First, I commend the courage of the erstwhile Ameerah, National Association of Muslim Law Students (NAMLAS), Unilorin chapter. For in that kind of situation one is susceptible to temptation of derogating from one's actual purpose. "it's just a couple of hours after all, let me just bow to their order" is a thought that is capable of visiting one's mind. AlhamduliLlah, she didn't take the wrong step even though to the entirety of the mundane world, she took the right step only to be wrong.

Surprisingly, some people(part of which are Muslims) think she's wrong to have done that, why did she attend the Nigerian law school in the first instance or why did she even opt to study law since she can not succumb to this "little" requirement?

To my mind, submitting to your creator's will should always come first and above all other things and of course it doesn't stop you from having  dreams and working towards the realization of such dreams provided the means of realization as well as the dreams are not inconsistent with the divine injunctions of the One to whom you truly submit.

Before you decide to judge people out of your shortsightedness, it's advisable you adopt their perception and consider the rightness or otherwise. Not quite long ago the story of a young lady, Shareefah Yunus who was molested by a fellow woman folk went viral online and in her narrative, she stated how she felt naked owing to the removal of her veil by the uncourteous woman. The definition of nakedness varies from persons but you should always have in mind, just as you feel embarrassed being forcibly pantsed down in public is exactly how some people feel when certain parts of their body (which may be inconsequential to you) are revealed to the unlawful eyes. The definition of nakedness is definitely not only restricted to the exposure of the sensitive parts of your body.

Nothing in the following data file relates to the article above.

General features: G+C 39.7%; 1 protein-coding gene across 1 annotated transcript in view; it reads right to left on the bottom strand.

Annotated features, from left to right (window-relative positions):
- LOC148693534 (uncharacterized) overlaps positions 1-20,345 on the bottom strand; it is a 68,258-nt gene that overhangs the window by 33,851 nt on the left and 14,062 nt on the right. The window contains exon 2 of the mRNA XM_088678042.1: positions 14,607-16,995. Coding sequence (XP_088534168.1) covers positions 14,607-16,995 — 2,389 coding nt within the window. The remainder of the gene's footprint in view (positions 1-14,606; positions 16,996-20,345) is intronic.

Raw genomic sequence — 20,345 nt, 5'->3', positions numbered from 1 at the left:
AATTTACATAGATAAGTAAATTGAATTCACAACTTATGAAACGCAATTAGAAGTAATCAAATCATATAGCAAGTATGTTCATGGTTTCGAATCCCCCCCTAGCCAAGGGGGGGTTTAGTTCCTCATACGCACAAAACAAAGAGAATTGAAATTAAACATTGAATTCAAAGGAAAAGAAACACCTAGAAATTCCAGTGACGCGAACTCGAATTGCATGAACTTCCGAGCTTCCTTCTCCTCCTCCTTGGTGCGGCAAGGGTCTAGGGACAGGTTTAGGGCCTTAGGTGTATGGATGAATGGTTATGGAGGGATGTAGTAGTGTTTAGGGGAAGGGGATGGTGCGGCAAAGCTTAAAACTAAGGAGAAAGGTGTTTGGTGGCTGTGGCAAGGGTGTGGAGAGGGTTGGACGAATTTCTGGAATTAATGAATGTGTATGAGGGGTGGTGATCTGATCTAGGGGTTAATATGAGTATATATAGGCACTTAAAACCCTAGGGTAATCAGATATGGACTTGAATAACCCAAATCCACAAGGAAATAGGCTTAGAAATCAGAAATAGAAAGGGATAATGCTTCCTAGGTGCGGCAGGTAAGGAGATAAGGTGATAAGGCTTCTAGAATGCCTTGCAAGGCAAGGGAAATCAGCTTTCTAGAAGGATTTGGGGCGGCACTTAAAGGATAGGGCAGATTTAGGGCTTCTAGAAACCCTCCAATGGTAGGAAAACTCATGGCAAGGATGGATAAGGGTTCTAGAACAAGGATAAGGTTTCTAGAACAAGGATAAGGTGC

She's wrong to defy the order of the NBA but the NBA isn't wrong to derogate from her right to freedom of (thought, conscience and) RELIGION aptly catered for in section 38 of the constitution, Federal Republic of Nigeria?

Is the call to bar dinner a constitutional derogation from the aforementioned right? 

To my knowledge, the bold step she took is unprecedented. There have been failed attempts at relaxing the harsh and inconsiderate rule. As a matter of fact, Dr. Folorunsho Sadam of faculty of law, Unilorin once spearheaded a peaceful and humble protest and request to mitigate the unfavorable rule. And it's quite unfortunate, vast majority of the Khadis and Judges that were approached at that time towards relaxing the rule against female Muslim law students didn't even budge. All the efforts went just down the drain.

It's rather true that the English law was received in Nigeria but not the English culture.

The English law and culture shouldn't be operated in a diverse society like Nigeria in such a way  that the interests of some people will be injured owing to the present diversity. It may have been possibly practicable in the United Kingdom owing to their homogeneity but Nigeria is a diverse country, the common law should be operated in a way that's fair to all if justice really is a relative term.

Pursuing a decent career shouldn't be at the expense of staking one's religious belief if truly there's freedom of thought, conscience and religion. 

Don't blame Amosa, blame the withholders of her rights!


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